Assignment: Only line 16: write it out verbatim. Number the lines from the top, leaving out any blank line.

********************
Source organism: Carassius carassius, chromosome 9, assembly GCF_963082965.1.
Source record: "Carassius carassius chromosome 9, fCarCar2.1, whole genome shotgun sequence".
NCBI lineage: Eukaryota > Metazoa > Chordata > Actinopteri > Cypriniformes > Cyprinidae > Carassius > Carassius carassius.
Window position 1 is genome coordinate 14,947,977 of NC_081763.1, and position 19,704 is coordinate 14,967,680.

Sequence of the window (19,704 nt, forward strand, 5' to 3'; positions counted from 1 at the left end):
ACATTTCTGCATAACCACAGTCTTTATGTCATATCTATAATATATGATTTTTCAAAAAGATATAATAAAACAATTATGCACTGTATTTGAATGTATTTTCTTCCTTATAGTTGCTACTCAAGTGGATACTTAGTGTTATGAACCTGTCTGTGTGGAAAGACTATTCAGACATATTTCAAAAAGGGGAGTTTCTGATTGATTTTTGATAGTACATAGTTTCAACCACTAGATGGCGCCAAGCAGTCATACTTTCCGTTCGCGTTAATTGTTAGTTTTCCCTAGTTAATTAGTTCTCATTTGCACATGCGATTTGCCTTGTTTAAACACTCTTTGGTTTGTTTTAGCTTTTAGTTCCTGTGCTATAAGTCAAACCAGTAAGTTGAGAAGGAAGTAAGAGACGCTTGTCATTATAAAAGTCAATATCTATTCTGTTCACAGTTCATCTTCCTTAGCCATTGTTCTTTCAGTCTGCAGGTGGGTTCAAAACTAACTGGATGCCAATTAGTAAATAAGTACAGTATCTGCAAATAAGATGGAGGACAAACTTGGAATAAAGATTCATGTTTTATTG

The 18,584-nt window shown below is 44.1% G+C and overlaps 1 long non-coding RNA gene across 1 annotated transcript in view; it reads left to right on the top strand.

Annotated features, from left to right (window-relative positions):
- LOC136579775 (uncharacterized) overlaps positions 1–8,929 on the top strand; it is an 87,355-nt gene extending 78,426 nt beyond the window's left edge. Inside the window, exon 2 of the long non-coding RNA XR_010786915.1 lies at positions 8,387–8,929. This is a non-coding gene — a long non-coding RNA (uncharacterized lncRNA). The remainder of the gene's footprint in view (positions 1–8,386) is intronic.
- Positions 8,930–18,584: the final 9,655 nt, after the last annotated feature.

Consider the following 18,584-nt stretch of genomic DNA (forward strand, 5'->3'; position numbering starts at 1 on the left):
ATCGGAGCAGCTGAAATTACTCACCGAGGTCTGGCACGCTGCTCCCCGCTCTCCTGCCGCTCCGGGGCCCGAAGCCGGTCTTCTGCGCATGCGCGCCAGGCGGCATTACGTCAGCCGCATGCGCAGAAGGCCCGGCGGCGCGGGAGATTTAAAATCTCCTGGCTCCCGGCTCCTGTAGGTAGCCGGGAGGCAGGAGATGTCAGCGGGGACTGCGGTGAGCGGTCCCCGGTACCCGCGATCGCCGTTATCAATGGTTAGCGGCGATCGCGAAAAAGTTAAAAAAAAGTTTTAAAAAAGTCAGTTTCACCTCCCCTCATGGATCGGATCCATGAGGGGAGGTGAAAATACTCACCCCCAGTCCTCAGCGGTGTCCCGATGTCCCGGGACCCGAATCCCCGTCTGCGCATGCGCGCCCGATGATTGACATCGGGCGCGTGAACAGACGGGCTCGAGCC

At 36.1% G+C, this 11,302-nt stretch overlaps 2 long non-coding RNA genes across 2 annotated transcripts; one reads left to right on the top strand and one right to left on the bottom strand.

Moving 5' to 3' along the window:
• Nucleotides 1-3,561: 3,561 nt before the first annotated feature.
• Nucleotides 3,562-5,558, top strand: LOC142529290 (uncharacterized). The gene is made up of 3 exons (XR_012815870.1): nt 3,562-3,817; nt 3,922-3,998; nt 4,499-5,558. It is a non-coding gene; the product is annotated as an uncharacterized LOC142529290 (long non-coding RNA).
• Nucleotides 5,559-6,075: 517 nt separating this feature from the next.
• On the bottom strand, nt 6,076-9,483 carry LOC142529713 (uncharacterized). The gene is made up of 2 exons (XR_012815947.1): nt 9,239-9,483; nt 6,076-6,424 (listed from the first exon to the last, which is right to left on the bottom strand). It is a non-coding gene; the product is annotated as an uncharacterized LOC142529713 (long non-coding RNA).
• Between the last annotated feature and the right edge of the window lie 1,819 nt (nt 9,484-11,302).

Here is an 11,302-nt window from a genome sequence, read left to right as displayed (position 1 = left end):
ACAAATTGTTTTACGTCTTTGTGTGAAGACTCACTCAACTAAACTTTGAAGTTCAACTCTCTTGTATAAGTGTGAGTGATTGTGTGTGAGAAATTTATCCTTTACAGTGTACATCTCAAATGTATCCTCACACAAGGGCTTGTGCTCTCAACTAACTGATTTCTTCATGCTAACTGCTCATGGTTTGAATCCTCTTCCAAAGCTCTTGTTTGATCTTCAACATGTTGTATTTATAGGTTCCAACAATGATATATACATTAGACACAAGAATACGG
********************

• Nucleotides 3,562-5,558, top strand: LOC142529290 (uncharacterized). The gene is made up of 3 exons (XR_012815870.1): nt 3,562-3,817; nt 3,922-3,998; nt 4,499-5,558. It is a non-coding gene; the product is annotated as an uncharacterized LOC142529290 (long non-coding RNA).